12. They do, have a set in the back pocket of the seats. I've just found a few squares of the cling type window tint are easier for me to use and put where I want instead of getting those positioned with the suction cups.
  13. Yep, if the air is smooth I am usually hanging around 175-180 mph IAS in descent and it is like it is on rails. He had lots of time in Mooneys and did commercial training in the one the school had. We didn't know how far out the tower was going to extend us, and with a gear speed of 120 mph and flap speed of 100 mph it takes some time to get slow enough to do it. I never said it wasn't pretty, I said it wasn't ideal. It was clean, it was a forward slip at a constant airspeed and rate of descent all the way down final, but a forward slip doesn't fall in the category of a stabilized appr
  14. I'm going to recommend a different route. You are going to be a new pilot and I would guess want to fly. If you want to fix up a plane, buy a flying plane that maybe doesn't have everything you want but is less expensive than the ones that do have everything. I did that, knowing that I was going to spend money over the years upgrading it. I've had it for almost 4 1/2 years and flown 100+ hours every year with no major surprises. Once the GFC500 goes in at the end of this month I will have spent more on upgrades than I did on the plane, and I'm good with that because it is how I want it. I also
  15. Thanks for the report. I just keep some squares of leftover cling tint from tinting the rear windows in the seat back pockets. When my wife or I want it we just put it up on the window and move around as needed. You can even put a piece high on the windscreen if the sun is coming through and blinding you or just to keep it off your arms/torso for those warm days.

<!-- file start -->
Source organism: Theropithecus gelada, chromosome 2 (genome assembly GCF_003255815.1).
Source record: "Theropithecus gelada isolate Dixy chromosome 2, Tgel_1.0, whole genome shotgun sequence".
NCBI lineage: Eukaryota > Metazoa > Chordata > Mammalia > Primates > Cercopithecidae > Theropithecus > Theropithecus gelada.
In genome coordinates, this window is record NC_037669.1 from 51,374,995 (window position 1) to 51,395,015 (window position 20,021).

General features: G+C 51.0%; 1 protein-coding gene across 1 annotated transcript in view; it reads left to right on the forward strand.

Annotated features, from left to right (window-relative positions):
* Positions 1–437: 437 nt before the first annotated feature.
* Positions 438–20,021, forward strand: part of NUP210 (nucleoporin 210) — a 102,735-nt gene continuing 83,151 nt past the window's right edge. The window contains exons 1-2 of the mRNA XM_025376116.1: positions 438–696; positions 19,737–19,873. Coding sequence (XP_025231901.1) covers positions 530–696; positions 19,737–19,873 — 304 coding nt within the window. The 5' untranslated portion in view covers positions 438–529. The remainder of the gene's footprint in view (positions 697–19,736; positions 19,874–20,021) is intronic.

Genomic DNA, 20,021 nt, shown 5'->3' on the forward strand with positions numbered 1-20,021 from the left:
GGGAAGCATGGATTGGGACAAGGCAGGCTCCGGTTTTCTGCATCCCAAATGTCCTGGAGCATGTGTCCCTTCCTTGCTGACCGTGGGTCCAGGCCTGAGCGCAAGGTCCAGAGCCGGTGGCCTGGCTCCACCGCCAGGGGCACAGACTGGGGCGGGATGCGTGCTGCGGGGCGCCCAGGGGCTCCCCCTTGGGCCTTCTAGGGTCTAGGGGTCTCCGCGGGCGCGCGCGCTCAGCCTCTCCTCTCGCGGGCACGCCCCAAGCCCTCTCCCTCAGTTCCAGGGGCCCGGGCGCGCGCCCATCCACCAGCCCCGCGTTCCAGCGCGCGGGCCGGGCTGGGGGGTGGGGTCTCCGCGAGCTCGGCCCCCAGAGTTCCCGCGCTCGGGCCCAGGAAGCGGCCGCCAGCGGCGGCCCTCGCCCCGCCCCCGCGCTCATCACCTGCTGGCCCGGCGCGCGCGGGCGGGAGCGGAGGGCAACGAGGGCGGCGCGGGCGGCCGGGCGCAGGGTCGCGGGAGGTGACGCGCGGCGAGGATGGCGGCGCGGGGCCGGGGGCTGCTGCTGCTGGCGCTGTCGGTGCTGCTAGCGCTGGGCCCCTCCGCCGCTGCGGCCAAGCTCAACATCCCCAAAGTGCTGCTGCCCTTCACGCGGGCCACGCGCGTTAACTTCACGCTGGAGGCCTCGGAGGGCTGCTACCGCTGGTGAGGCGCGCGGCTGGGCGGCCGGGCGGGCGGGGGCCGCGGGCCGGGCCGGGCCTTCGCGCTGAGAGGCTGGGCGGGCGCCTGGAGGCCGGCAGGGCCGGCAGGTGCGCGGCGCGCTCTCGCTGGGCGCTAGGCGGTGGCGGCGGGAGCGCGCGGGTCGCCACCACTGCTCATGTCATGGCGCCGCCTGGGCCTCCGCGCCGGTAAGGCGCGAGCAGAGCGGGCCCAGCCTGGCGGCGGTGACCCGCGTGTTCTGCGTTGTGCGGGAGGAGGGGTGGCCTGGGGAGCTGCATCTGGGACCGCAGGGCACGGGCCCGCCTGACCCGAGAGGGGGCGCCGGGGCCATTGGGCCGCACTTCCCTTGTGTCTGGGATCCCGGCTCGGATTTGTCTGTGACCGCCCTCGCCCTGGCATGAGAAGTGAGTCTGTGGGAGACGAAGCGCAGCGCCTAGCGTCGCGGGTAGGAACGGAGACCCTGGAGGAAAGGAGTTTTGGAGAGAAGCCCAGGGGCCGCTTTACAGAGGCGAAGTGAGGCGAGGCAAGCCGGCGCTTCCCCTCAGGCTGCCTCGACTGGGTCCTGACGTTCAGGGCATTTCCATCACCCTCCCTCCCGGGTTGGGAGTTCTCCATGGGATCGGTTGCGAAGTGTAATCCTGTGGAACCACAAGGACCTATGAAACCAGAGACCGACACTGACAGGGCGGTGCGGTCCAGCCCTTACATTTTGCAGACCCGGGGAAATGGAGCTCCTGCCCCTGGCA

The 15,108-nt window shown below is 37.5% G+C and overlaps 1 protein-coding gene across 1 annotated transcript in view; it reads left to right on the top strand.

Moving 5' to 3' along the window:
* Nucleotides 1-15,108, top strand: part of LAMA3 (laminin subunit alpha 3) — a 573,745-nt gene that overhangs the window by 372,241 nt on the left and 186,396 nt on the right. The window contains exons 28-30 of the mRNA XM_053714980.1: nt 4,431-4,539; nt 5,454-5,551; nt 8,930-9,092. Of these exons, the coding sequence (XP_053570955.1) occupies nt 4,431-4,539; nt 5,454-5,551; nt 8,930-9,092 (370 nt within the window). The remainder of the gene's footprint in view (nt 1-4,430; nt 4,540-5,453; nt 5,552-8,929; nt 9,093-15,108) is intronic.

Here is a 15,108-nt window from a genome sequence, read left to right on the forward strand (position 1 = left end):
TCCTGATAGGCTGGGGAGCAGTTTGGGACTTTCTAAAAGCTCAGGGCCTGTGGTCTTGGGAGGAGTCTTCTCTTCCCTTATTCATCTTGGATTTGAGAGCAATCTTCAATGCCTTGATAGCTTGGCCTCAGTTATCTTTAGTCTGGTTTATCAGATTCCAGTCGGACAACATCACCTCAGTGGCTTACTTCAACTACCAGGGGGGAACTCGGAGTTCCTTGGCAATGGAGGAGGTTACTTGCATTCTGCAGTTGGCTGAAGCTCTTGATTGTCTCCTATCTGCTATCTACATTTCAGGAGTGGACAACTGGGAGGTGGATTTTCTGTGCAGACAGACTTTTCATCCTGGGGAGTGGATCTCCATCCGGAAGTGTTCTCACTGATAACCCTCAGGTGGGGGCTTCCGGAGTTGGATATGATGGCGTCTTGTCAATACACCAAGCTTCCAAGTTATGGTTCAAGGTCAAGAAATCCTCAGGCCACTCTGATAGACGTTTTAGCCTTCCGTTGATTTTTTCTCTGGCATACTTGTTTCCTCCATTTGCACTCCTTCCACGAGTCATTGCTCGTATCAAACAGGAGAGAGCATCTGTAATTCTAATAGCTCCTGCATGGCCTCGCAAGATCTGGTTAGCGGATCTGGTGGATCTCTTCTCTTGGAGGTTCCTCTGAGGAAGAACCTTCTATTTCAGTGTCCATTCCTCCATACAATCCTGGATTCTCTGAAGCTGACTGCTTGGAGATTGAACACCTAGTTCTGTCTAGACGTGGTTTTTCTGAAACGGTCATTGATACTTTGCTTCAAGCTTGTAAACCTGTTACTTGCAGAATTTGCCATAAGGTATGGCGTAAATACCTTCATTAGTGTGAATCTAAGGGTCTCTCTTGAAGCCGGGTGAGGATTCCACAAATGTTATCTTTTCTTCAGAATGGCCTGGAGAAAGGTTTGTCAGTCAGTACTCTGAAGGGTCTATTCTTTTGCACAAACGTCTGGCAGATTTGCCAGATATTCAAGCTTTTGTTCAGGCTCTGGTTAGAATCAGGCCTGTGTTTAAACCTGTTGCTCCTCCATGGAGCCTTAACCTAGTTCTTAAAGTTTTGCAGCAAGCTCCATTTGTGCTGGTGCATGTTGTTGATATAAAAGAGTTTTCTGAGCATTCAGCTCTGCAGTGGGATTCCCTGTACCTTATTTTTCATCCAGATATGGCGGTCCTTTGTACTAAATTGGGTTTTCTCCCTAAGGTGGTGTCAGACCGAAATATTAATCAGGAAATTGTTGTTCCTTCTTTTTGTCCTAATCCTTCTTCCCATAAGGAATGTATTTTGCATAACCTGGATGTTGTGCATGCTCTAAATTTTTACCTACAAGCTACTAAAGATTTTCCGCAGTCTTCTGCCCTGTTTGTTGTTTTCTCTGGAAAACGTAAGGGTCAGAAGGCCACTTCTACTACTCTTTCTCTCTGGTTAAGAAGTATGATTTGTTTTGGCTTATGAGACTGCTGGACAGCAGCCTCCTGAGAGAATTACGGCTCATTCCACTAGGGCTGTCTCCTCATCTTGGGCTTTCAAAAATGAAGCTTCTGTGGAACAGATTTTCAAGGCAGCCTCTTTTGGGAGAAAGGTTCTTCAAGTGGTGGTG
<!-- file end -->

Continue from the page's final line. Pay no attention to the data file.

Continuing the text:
16. Not exactly on a stabilized approach, but it can be done (at least in the short bodies). Pull power to idle, get to gear speed, drop the gear, and put in a full slip, you come down like an elevator. In my transition training we found ourselves very high entering a downwind. The tower extended us out but about 4 miles from the field we were still 4,000 AGL when the tower called our base and cleared us to land. I asked my CFI if I should ask to extend a little further. His response was "No, you can get down there." I followed his instructions, pulled power back, turned base letting the nose drop
  17. I do, and routinely hear calls from center for planes (often airliners) to switch to xxx.xx frequency from a missed handoff. On Superbowl Sunday we were flying back from AZ to CA but always knew the score of the game. Every time there was a score change someone on Guard announced it. The one time I busted a Bravo (Vegas, the outer shelf at 9,500' by about a mile) was because I had tuned Guard and instead of hitting "Monitor" I flipped it to primary. Noticing I was in the Bravo I started an immediate turn and called to ask if I was cleared in the Bravo. After the second call I heard "Yo
  18. Thank you for the review. After almost 500 hours of hand flying my Mooney, no AP, no positive control, my plane goes into the shop April 26th for the GFC500. I can't wait.
  19. @ragedracer1977 can probably weigh in on the discussion. He had a very clean M20C that he flew all over the place, everywhere from Texas to CA. He recently upgraded to a beautiful 310 and could give insights on both. For the cost of operation take a look at posts that @KLRDMD has made. Ken has owned more different planes than most and has shared real cost of operation numbers frequently.
  20. That looks like the 3M tape that you use on the back of Command Hooks. They come in all different sizes. https://smile.amazon.com/s?k=command+hooks&ref=nb_sb_noss I just have mine mounted with velcro.
  21. Neither does my hangar neighbor, just him and his wife, never had any children, 99% of the time it's just the two of them, but he loves his A36.
  22. My hangar neighbor has one. It is just him and his wife, they don't need a plane that size, and rarely take anyone with them flying, but they both love it so much they can't think of getting something different. If I needed something bigger than the Mooney it would be on my list.
  23. It will get you down and lined up. You have to control speed with the throttle, but that is within her capabilities. Somewhere along our routes or in range are almost always runways that are between 6-10,000' long and 100-150' wide, lots of room for an ugly belly landing. This a marketing video, but goes through the features. For less biased reviews there are a lot of other videos out there of pilots demonstrating their experience with the GFC500. True words. As I said earlier, if my wife wanted the Cirrus that is what I would be flying. Fortunately for me she loves the Moone
  24. Have you checked with Corona Aircraft Engines? I have heard good things about them and they are fairly close by. https://www.coronaengines.com/